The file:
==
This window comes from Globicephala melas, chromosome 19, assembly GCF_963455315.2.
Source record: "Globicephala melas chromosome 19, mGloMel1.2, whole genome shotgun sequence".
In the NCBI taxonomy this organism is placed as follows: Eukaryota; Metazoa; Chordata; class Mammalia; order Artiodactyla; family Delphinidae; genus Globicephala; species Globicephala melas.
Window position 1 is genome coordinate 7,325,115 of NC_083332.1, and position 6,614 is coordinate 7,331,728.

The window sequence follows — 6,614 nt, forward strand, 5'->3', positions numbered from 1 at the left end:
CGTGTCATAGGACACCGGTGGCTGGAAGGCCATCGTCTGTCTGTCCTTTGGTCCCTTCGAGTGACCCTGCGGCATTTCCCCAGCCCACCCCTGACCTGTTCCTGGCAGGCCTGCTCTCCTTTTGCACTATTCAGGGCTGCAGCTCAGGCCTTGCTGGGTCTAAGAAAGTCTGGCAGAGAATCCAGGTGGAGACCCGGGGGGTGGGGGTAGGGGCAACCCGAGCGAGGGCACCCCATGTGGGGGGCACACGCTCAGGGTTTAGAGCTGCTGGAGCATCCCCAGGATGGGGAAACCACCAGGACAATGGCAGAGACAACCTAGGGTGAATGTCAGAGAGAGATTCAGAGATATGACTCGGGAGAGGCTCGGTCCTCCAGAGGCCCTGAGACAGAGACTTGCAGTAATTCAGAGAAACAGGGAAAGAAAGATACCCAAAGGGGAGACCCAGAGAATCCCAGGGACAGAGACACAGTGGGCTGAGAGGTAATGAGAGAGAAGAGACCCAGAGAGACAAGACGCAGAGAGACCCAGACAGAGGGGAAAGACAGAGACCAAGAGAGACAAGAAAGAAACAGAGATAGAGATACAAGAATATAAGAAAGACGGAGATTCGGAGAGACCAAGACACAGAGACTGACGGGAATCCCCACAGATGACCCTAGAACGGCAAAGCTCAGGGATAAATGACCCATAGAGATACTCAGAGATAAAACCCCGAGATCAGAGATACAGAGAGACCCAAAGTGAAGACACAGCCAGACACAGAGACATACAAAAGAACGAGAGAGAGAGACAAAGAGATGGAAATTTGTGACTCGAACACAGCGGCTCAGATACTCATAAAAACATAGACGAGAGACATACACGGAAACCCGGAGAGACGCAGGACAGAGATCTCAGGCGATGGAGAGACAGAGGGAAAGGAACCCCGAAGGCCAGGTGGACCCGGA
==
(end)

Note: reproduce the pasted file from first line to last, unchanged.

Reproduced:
This window comes from Globicephala melas, chromosome 19, assembly GCF_963455315.2.
Source record: "Globicephala melas chromosome 19, mGloMel1.2, whole genome shotgun sequence".
In the NCBI taxonomy this organism is placed as follows: Eukaryota; Metazoa; Chordata; class Mammalia; order Artiodactyla; family Delphinidae; genus Globicephala; species Globicephala melas.
Window position 1 is genome coordinate 7,325,115 of NC_083332.1, and position 6,614 is coordinate 7,331,728.

The window sequence follows — 6,614 nt, forward strand, 5'->3', positions numbered from 1 at the left end:
CGTGTCATAGGACACCGGTGGCTGGAAGGCCATCGTCTGTCTGTCCTTTGGTCCCTTCGAGTGACCCTGCGGCATTTCCCCAGCCCACCCCTGACCTGTTCCTGGCAGGCCTGCTCTCCTTTTGCACTATTCAGGGCTGCAGCTCAGGCCTTGCTGGGTCTAAGAAAGTCTGGCAGAGAATCCAGGTGGAGACCCGGGGGGTGGGGGTAGGGGCAACCCGAGCGAGGGCACCCCATGTGGGGGGCACACGCTCAGGGTTTAGAGCTGCTGGAGCATCCCCAGGATGGGGAAACCACCAGGACAATGGCAGAGACAACCTAGGGTGAATGTCAGAGAGAGATTCAGAGATATGACTCGGGAGAGGCTCGGTCCTCCAGAGGCCCTGAGACAGAGACTTGCAGTAATTCAGAGAAACAGGGAAAGAAAGATACCCAAAGGGGAGACCCAGAGAATCCCAGGGACAGAGACACAGTGGGCTGAGAGGTAATGAGAGAGAAGAGACCCAGAGAGACAAGACGCAGAGAGACCCAGACAGAGGGGAAAGACAGAGACCAAGAGAGACAAGAAAGAAACAGAGATAGAGATACAAGAATATAAGAAAGACGGAGATTCGGAGAGACCAAGACACAGAGACTGACGGGAATCCCCACAGATGACCCTAGAACGGCAAAGCTCAGGGATAAATGACCCATAGAGATACTCAGAGATAAAACCCCGAGATCAGAGATACAGAGAGACCCAAAGTGAAGACACAGCCAGACACAGAGACATACAAAAGAACGAGAGAGAGAGACAAAGAGATGGAAATTTGTGACTCGAACACAGCGGCTCAGATACTCATAAAAACATAGACGAGAGACATACACGGAAACCCGGAGAGACGCAGGACAGAGATCTCAGGCGATGGAGAGACAGAGGGAAAGGAACCCCGAAGGCCAGGTGGACCCGGA